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Singing Rock Footer Ascender Sling

photo: Singing Rock Footer Ascender Sling ascender


Price Historic Range: $18.95-$19.95


1 review
5-star:   0
4-star:   1
3-star:   0
2-star:   0
1-star:   0

The Singing Rock Footer Ascender Sling is a quality, adjustable foot tape that allows those using a Frog ascending system to set the right length for climbing rope. As with all Sing Rock equipment I have used, I find it reasonably priced and well worth considering.


  • Adjustable
  • Wide foot loop
  • Well made/durable


  • An experienced frogger knows how to make these cheaper and lighter.
  • Only one foot will fit

At the heart of a "Frog" rope ascension system is a foot ascender, with its accompanying foot lanyard. The foot ascender has two lines coming off of it. The first, is the life supporting lanyard that attaches to the harness. The second is a critical (but non-life supporting) foot tape, like the Singing Rock.

karst_2268_174915531Stock store image.

In the picture below, my friend Ralph has his right hand on a Petzl foot ascender. The rope he is climbing is to the right (coming at his chest, then falling between his feet). A yellow-ish tether is in the middle of the triangle, running to his harness. The line to the left is his foot tape, which runs down to his left foot.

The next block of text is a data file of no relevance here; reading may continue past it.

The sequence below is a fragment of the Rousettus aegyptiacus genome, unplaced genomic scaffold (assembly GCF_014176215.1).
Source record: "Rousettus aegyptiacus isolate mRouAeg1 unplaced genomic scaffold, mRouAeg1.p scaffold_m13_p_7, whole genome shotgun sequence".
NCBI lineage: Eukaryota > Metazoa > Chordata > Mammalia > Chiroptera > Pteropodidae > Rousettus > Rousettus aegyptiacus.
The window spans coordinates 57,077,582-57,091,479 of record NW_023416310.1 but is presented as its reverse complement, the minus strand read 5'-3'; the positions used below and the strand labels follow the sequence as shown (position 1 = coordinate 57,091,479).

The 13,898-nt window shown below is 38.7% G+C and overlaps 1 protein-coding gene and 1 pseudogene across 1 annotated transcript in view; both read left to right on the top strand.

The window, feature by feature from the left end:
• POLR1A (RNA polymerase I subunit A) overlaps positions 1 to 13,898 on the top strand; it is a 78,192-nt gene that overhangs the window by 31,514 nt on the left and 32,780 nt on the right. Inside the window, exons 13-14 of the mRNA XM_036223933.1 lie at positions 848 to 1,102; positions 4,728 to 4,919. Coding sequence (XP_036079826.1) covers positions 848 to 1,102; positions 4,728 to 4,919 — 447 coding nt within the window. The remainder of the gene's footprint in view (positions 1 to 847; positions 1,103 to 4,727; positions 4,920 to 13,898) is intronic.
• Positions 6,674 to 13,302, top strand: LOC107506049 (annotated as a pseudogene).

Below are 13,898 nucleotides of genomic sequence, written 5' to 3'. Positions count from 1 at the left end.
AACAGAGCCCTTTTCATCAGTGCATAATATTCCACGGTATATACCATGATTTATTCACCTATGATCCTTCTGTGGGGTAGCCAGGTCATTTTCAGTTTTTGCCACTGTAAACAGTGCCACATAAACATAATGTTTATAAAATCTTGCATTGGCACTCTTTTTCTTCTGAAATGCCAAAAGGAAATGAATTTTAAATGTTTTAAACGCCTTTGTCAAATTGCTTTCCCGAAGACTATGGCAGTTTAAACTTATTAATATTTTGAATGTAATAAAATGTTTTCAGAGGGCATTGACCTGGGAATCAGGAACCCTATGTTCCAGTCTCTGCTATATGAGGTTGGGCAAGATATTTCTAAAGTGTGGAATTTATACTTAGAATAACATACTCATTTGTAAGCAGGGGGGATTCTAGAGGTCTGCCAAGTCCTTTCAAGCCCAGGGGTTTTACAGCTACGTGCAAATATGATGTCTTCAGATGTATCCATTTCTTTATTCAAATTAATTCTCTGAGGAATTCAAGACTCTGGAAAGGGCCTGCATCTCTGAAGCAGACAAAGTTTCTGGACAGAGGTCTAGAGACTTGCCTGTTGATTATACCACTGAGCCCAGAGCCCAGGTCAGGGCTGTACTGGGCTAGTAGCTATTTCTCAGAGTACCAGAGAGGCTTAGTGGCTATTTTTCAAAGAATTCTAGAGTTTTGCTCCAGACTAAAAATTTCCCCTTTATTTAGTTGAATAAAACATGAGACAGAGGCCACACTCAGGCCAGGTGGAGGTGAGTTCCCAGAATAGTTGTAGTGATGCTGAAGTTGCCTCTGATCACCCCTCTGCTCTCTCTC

And here is an illustrated demo:


I started off with the Singing Rock Footer Ascender Sling, because I was too new to trust my own DIY project. I somehow believed I would need the adjustable nature of the foot tape. However, once you "dial in" the length to your body, you really don't need to ever readjust it. The adjustable loop is convenient for sharing this foot tape with another climber.

Overall, the Singing Rock served me well for several years. When it was time to retire it, I found I could easily make my own with some prussic cord.

The Singing Rock Footer Ascender Sling is a good product for someone new to rope work. I would recommend it as you begin this type of adventure.

As I state in many of my reviews, rope work in a cave is dangerous. One should not just pick up a bunch of equipment and go try it out. Join a caving club (called a "Grotto" and found at and learn from them. It is also wise to find out what your local Grotto is using in caves. If you are using a system they are unfamiliar with, it will be difficult for them to assist you, should you get into trouble (and, yes, cavers get into trouble on ropes all the time).

Source: bought it new
Price Paid: retail

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